"He asked me to get a coil spanner for him…." He straightened. "I just turned my back for a second!"
Garak stared blankly at this man, this pathetic man who had let his comrade die, this pitiful man who spouted slurs and jokes to make up for everything he lacked, and who made excuses for his disloyalty. They couldn't afford this kind of a traitor on their team. Amaro was playing a weakling to put him off guard, but underneath that deception, his fingers were itching to pull the trigger on Garak.
He stepped toward Amaro who was leaning against the wall, winded. He took the tool gently from the man's hand.
"That's a shame," he said very softly. "And the worst part of it is… this isn't a coil spanner."
He looked straight into Amaro's eyes, registering the ridiculous expression of confusion, before he thrust the pointed ends of the tool between Amaro's ribs.
"It's… a flux coupler," he said, above Amaro's gasping cries.
The man went down, staring at him, staring as if he were actually shocked.
Garak fled the corridor. His team would understand when he explained—no, they wouldn't; they would never believe him. Their Federation ideals would implicate him even though he knew, deep down, he knew that Amaro was planning to kill him. They would all be his enemies now, all because he had done what needed to be done. That was the measure of their loyalty.
But as he ran, the panic became overwhelming. He was a coward, he was turning his back on everything he lived for—no, he was losing himself, that's how Bashir would put it, but it was Bashir, that infuriating Doctor, him and his Federation, him and Ziyal and the disgusting, ridiculous hesitation that would cause him to lose everything, just as before, just as when he had lost everything the first time—just as when he lost everything for the last time—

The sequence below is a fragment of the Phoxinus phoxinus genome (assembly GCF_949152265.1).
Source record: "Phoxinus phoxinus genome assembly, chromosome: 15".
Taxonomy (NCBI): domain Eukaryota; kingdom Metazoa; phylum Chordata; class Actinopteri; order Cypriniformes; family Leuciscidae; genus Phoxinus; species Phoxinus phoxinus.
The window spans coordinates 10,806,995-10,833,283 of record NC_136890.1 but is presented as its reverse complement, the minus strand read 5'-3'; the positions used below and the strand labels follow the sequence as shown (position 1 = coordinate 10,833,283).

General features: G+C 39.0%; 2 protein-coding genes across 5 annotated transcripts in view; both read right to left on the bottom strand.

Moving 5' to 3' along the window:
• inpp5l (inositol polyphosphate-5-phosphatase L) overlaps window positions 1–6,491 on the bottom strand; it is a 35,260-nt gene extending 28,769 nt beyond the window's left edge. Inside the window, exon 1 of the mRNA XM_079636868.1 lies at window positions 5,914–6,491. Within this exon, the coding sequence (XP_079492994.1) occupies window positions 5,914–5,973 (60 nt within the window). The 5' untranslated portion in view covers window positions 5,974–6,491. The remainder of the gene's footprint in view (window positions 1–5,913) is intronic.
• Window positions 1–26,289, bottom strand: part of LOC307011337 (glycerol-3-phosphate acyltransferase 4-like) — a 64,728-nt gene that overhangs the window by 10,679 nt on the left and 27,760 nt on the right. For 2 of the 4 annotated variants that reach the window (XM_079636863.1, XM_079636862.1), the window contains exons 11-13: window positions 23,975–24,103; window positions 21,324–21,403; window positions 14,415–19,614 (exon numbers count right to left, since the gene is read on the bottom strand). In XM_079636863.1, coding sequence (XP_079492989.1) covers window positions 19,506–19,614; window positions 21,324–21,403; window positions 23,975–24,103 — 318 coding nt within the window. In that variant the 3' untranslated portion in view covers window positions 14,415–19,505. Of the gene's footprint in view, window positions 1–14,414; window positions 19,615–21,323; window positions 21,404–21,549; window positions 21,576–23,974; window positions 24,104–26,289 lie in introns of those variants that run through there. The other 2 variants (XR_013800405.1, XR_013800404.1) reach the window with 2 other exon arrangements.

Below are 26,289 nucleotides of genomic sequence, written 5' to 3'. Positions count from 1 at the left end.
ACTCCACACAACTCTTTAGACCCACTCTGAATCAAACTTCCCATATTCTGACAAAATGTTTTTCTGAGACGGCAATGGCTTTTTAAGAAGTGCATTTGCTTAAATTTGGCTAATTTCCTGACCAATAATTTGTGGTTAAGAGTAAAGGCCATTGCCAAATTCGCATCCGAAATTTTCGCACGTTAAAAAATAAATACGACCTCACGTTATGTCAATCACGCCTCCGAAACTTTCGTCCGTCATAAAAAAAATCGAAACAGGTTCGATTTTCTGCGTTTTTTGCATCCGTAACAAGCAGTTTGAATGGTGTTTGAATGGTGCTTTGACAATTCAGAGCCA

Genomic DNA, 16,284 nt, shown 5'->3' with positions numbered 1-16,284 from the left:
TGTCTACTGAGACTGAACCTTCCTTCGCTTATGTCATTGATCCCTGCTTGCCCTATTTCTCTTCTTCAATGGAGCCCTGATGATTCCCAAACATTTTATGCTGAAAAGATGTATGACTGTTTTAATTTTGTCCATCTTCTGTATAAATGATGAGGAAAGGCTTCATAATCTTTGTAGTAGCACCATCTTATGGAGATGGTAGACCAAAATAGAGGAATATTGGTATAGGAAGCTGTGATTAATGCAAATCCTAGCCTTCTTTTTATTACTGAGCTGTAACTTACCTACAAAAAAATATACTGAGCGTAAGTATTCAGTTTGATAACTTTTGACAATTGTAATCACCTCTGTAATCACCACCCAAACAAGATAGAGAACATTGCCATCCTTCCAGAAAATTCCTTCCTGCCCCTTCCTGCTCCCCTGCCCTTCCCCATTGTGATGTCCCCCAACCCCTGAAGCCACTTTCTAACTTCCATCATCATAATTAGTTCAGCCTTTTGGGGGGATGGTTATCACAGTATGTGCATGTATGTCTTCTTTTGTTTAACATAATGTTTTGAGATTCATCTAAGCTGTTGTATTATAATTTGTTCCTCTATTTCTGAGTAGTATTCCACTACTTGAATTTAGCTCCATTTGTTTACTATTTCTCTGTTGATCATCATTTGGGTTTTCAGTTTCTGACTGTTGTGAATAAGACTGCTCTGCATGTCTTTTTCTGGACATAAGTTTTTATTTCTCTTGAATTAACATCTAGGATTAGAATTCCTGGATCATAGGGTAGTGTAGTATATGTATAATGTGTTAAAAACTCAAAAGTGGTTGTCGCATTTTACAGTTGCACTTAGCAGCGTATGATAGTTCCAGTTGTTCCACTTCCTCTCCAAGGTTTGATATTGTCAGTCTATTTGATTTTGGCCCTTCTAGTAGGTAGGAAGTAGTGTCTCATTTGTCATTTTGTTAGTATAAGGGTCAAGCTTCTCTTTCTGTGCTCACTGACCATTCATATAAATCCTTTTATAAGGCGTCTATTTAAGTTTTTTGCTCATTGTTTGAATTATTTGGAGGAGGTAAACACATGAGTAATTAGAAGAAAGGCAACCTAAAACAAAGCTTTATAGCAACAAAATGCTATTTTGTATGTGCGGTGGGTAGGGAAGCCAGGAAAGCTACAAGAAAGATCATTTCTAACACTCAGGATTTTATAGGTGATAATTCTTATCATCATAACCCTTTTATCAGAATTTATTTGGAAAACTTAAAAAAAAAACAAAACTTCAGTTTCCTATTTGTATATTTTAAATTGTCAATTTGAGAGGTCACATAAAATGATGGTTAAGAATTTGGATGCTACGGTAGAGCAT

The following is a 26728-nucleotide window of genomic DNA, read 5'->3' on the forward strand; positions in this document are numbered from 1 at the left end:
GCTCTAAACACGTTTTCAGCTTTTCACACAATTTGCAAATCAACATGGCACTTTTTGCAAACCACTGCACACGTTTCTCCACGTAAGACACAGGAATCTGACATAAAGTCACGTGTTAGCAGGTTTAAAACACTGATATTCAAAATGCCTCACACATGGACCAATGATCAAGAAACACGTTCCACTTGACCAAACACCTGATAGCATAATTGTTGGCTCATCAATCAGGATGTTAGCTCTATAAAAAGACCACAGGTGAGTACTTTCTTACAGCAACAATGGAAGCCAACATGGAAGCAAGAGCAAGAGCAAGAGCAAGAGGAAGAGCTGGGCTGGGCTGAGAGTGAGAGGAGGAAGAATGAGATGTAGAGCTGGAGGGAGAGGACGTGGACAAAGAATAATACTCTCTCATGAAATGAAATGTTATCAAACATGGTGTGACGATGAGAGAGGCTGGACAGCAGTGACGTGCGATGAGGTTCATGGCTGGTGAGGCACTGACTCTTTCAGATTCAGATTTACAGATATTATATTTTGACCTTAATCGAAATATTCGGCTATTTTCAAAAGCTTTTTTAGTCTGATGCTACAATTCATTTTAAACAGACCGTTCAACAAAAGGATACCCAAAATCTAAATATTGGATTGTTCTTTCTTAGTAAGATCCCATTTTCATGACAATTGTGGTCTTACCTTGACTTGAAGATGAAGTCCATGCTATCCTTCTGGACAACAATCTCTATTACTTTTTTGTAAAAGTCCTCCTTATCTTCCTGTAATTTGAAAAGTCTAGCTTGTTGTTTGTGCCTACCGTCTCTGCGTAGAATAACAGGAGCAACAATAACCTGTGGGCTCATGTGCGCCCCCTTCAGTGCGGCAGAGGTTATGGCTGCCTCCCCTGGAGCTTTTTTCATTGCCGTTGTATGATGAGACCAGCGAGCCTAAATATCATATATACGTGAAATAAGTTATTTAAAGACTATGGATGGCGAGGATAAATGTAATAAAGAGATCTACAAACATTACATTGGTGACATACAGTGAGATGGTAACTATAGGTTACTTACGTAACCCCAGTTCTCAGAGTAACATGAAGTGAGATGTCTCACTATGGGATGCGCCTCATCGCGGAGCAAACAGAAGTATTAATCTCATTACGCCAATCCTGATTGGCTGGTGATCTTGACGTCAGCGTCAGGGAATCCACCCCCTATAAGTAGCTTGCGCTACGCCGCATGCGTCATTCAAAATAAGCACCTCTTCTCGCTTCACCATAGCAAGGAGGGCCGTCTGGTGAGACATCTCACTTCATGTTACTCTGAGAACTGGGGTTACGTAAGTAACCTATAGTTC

The pain in his chest and head and throat exploded into ecstatic, calculated rage, and it was as if a blockade came down in his mind, and everything fell into place at once. He could see the way to his salvation. He would kill everyone, remove all obstacles, and use the system for sending distress calls which O'Brien had rigged to contact the nearest Cardassian ships. Then, once they arrived, he would subdue them, kill them all if necessary, and commandeer a vessel. From there it would be easy to infiltrate the Dominion. He could pose as a loyal survivor of a Federation attack, alter data files on the ship he took, destroy Dukat, destroy the Dominion, destroy everything...then it would stop, then he would be in control of his own fate!
It was so simple. He didn't know why he hadn't seen it before. Tain was right—had always been right. Sentiment clouded the mind, so that he had been blind to even the most obvious path.